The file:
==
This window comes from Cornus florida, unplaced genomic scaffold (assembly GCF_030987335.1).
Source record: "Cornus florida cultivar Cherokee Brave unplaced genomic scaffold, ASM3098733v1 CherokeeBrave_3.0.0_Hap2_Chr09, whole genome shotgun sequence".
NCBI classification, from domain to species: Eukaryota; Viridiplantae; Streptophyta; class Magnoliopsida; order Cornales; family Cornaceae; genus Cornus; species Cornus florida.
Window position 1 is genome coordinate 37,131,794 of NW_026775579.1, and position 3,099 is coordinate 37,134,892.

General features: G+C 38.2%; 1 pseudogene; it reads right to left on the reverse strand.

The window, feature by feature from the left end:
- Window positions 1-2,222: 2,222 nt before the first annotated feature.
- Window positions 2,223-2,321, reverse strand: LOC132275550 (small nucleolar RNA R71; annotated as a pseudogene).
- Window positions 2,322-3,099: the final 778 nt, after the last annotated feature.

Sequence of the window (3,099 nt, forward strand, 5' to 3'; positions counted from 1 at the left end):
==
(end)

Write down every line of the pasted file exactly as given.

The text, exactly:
This window comes from Cornus florida, unplaced genomic scaffold (assembly GCF_030987335.1).
Source record: "Cornus florida cultivar Cherokee Brave unplaced genomic scaffold, ASM3098733v1 CherokeeBrave_3.0.0_Hap2_Chr09, whole genome shotgun sequence".
NCBI classification, from domain to species: Eukaryota; Viridiplantae; Streptophyta; class Magnoliopsida; order Cornales; family Cornaceae; genus Cornus; species Cornus florida.
Window position 1 is genome coordinate 37,131,794 of NW_026775579.1, and position 3,099 is coordinate 37,134,892.

General features: G+C 38.2%; 1 pseudogene; it reads right to left on the reverse strand.

The window, feature by feature from the left end:
- Window positions 1-2,222: 2,222 nt before the first annotated feature.
- Window positions 2,223-2,321, reverse strand: LOC132275550 (small nucleolar RNA R71; annotated as a pseudogene).
- Window positions 2,322-3,099: the final 778 nt, after the last annotated feature.

Sequence of the window (3,099 nt, forward strand, 5' to 3'; positions counted from 1 at the left end):